x Abu Dhabi, UAEFriday 19 January 2018

The sound of music from a Porsche Cayenne GTS on an Alpine trek

Amid Austria's mountains, Steven McCombe finds that the stand-out feature of the second-generation Cayenne GTS is the acoustics of its impressive engine.

Aesthetically, there aren't huge changes to the Cayenne GTS in its second guise, but under the bonnet lurks an engine that, with the help of sound symposers, can generate the best noise yet from any Cayenne. Photos courtesy of Porsche
Aesthetically, there aren't huge changes to the Cayenne GTS in its second guise, but under the bonnet lurks an engine that, with the help of sound symposers, can generate the best noise yet from any Cayenne. Photos courtesy of Porsche

Austria; merely six hours after leaving the insufferable heat of a Dubai summer, I'm in the land of cows, Alpine mountains, yodellers, beautiful milkmaids and, now, Porsche Cayennes. I'm here on the banks of the tranquil Wöthersee, a 20km-long Alpine lake in the south of the country that is known as the Côte d'Azure of Austria, for the launch of the second-generation Cayenne GTS, an SUV that is all about speed and, surprisingly, sound.

And even though this is a German car with big ambitions in the Middle Eastern market, Wöthersee is the perfect setting for a launch, with archetypal Alpine mountains dropping dramatically into the warm azure waters of the lake.

It's a place chosen by former Italian prime minister Silvio Berlusconi for some of his infamous bunga bunga parties, such is the area's beauty, and the lakeside cafes and scenic pathways add to the charm of what is an upmarket holiday resort comprising old Germanic buildings with modern renovations.

It is also the setting where renowned classical composer Johannes Brahms perfected part of his Second Symphony in the 19th century, while Wolfgang Mozart is the most famous musical genius to hail from the country.

This latest GTS produces sound of a different nature to classical symphonies but the roar of the 4.8L V8 engine is no less alluring.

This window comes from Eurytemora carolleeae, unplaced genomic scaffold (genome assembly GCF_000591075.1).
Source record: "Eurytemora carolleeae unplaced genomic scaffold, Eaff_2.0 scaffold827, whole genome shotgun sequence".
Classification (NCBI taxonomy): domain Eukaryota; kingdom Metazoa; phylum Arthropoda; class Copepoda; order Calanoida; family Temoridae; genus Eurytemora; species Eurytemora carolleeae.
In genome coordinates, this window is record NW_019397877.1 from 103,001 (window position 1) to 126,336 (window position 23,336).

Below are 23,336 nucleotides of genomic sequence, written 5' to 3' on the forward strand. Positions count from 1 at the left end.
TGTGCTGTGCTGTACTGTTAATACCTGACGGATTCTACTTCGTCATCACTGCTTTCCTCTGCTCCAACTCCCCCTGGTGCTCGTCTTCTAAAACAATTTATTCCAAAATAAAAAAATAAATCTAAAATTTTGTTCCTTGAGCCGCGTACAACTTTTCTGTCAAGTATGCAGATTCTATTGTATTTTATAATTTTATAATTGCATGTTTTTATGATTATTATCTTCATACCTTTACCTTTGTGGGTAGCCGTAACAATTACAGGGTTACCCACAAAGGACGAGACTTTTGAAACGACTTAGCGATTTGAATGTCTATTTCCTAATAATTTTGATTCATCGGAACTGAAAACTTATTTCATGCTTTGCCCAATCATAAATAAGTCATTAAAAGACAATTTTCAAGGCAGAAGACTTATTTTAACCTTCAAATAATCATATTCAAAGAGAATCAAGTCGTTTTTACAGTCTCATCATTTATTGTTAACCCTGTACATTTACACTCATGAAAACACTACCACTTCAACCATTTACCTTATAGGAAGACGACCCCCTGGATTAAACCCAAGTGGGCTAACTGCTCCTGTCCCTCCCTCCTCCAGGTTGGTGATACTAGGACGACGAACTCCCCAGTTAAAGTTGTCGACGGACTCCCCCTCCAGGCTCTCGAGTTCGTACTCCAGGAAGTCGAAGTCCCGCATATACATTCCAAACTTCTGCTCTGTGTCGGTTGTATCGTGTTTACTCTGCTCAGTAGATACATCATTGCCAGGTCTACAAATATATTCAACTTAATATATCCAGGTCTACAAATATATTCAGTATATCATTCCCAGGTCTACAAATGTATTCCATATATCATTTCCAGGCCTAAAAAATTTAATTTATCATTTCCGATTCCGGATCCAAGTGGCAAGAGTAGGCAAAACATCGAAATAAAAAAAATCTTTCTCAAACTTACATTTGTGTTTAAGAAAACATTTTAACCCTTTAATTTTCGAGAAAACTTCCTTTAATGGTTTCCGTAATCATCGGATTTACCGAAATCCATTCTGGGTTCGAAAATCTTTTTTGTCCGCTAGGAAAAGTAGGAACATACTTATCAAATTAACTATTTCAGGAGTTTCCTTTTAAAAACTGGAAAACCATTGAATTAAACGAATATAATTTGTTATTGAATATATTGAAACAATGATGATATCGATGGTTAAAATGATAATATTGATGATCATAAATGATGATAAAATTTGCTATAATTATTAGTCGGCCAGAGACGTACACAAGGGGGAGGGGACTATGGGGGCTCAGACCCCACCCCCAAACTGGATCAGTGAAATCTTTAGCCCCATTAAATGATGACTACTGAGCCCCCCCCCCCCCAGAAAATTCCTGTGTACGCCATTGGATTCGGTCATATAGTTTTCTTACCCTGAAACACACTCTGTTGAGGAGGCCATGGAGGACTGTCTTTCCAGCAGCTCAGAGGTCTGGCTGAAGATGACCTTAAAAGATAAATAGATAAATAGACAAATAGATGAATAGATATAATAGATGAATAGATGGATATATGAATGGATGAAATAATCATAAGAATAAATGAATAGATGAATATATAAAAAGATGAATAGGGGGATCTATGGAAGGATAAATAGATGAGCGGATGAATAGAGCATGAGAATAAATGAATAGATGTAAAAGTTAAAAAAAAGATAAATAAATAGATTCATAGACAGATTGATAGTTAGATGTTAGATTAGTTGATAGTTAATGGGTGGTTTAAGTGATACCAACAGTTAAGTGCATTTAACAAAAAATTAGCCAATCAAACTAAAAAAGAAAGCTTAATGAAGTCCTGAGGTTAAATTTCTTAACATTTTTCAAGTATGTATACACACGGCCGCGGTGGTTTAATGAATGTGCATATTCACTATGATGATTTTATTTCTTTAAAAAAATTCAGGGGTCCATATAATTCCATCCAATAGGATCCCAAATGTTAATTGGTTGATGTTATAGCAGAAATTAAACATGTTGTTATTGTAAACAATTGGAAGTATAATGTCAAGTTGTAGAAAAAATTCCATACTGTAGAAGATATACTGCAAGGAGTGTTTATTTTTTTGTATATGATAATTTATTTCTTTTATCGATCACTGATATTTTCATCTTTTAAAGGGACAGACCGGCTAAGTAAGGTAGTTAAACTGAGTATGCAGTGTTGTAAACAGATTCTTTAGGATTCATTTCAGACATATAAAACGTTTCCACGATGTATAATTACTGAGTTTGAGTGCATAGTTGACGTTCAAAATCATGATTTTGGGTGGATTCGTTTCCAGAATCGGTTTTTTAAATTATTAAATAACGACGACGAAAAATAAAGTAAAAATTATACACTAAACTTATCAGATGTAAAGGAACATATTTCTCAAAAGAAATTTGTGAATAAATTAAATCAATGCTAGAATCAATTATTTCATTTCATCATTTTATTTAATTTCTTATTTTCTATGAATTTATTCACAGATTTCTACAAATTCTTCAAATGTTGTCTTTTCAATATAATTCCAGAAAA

The car employs the use of a sound symposer system that comprises two acoustic channels to funnel the sound of the intake pulses into the cabin.

"The GTS has been designed to have an acoustic experience like a sports car," says Markus Schieritz, a Porsche product manager for SUVs. "This is due to the twin sound symposer that is activated when the car is put into sport mode."

Even before you get to sport mode, the growl from under the bonnet of what Porsche calls its most "emotional" SUV on ignition is enough to scare nearby wildlife but bring joy to the faces of the assembled motoring press.

A slight tickle of the accelerator has the engine bubbling away like a wicked witch's cauldron and leaves me with no doubt in my mind that this car is wicked, all right.

Starting out from the lakeside hotel in the postcard-like village of Portschach (don't ask me to pronounce it), I quickly realise that I should have spent a bit of time studying the centre console, as it's a mass of buttons and switches operating all manner of gadgetry.

It's undoubtedly difficult to work while driving and not exactly intuitive, but I forgive Porsche for this because it lavished the cabin with Alcantara and leather seats, giving the GTS the comfort and luxury that you would expect from a top German marque.

Of course, as is often the case with Porsche, much of the technology, such as a reversing camera, panoramic roof and cruise control are options, but the Bose sound system with USB connectivity, Alcantara interior elements and navigation system all come as standard.

The instrument cluster is also a bit odd, with the largest gauge being for rpm and the fuel gauge decreasing from left to right. And, for a car so big, the rearview mirror is tiny and sight is obscured with the back seat headrest, making manoeuvring disconcerting at times when you don't have a camera for reassurance.

Boot space and rear seat space is adequate though the centre console storage space is surprisingly small.

Once I get my bearings in the cabin, a brief motorway stint allows me to open the GTS up in sport mode and I'm immediately in love with the grumble and splutter from the V8. Everyone in the vicinity is aware of my presence as the GTS tears up the tarmac. Despite its 2,085kg weight, which is actually 160kg lighter than its predecessor, this thing can move. Its 20 extra horses over the first iteration give the V8 a total 420hp at 6,500rpm, and 515Nm of torque is available at 3,500rpm. It makes the GTS 0.8 seconds faster than before while still achieving a 23 per cent reduction in fuel consumption to a decent 10.7L/100km.